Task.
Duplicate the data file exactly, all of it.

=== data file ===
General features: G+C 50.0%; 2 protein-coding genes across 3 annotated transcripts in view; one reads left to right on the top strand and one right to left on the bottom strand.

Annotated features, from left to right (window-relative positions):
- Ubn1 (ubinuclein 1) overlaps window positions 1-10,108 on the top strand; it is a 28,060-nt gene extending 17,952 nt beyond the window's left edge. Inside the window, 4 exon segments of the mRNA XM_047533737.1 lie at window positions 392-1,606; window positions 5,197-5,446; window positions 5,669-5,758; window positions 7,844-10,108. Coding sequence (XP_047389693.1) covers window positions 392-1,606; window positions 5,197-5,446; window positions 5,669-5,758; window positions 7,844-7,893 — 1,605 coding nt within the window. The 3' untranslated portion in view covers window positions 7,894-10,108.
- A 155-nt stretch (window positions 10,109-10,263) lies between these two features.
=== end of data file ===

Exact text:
General features: G+C 50.0%; 2 protein-coding genes across 3 annotated transcripts in view; one reads left to right on the top strand and one right to left on the bottom strand.

Annotated features, from left to right (window-relative positions):
- Ubn1 (ubinuclein 1) overlaps window positions 1-10,108 on the top strand; it is a 28,060-nt gene extending 17,952 nt beyond the window's left edge. Inside the window, 4 exon segments of the mRNA XM_047533737.1 lie at window positions 392-1,606; window positions 5,197-5,446; window positions 5,669-5,758; window positions 7,844-10,108. Coding sequence (XP_047389693.1) covers window positions 392-1,606; window positions 5,197-5,446; window positions 5,669-5,758; window positions 7,844-7,893 — 1,605 coding nt within the window. The 3' untranslated portion in view covers window positions 7,894-10,108.
- A 155-nt stretch (window positions 10,109-10,263) lies between these two features.